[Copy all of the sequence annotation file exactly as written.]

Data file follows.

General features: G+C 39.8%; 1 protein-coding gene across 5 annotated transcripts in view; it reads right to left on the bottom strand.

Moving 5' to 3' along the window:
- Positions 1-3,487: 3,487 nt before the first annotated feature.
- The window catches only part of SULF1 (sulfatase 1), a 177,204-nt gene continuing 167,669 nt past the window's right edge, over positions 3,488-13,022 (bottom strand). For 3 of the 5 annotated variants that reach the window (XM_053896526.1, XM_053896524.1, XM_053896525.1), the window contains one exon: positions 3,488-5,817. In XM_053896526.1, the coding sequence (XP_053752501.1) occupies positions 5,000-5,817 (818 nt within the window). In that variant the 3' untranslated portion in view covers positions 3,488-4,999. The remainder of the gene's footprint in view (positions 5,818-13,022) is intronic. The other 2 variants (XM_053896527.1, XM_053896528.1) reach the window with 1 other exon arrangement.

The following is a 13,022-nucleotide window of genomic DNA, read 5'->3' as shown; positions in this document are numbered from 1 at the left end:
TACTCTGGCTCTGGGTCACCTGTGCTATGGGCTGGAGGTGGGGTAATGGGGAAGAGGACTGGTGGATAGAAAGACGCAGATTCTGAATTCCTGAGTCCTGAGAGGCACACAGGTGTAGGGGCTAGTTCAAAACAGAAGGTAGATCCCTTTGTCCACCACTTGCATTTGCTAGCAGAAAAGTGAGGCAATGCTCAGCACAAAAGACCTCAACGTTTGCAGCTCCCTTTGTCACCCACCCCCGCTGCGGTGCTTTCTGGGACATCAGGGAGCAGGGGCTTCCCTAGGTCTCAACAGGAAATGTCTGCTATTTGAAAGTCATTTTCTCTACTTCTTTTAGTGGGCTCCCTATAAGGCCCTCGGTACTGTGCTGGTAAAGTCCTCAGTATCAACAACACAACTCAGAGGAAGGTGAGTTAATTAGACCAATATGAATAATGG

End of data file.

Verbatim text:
General features: G+C 39.8%; 1 protein-coding gene across 5 annotated transcripts in view; it reads right to left on the bottom strand.

Moving 5' to 3' along the window:
- Positions 1-3,487: 3,487 nt before the first annotated feature.
- The window catches only part of SULF1 (sulfatase 1), a 177,204-nt gene continuing 167,669 nt past the window's right edge, over positions 3,488-13,022 (bottom strand). For 3 of the 5 annotated variants that reach the window (XM_053896526.1, XM_053896524.1, XM_053896525.1), the window contains one exon: positions 3,488-5,817. In XM_053896526.1, the coding sequence (XP_053752501.1) occupies positions 5,000-5,817 (818 nt within the window). In that variant the 3' untranslated portion in view covers positions 3,488-4,999. The remainder of the gene's footprint in view (positions 5,818-13,022) is intronic. The other 2 variants (XM_053896527.1, XM_053896528.1) reach the window with 1 other exon arrangement.

The following is a 13,022-nucleotide window of genomic DNA, read 5'->3' as shown; positions in this document are numbered from 1 at the left end:
TACTCTGGCTCTGGGTCACCTGTGCTATGGGCTGGAGGTGGGGTAATGGGGAAGAGGACTGGTGGATAGAAAGACGCAGATTCTGAATTCCTGAGTCCTGAGAGGCACACAGGTGTAGGGGCTAGTTCAAAACAGAAGGTAGATCCCTTTGTCCACCACTTGCATTTGCTAGCAGAAAAGTGAGGCAATGCTCAGCACAAAAGACCTCAACGTTTGCAGCTCCCTTTGTCACCCACCCCCGCTGCGGTGCTTTCTGGGACATCAGGGAGCAGGGGCTTCCCTAGGTCTCAACAGGAAATGTCTGCTATTTGAAAGTCATTTTCTCTACTTCTTTTAGTGGGCTCCCTATAAGGCCCTCGGTACTGTGCTGGTAAAGTCCTCAGTATCAACAACACAACTCAGAGGAAGGTGAGTTAATTAGACCAATATGAATAATGG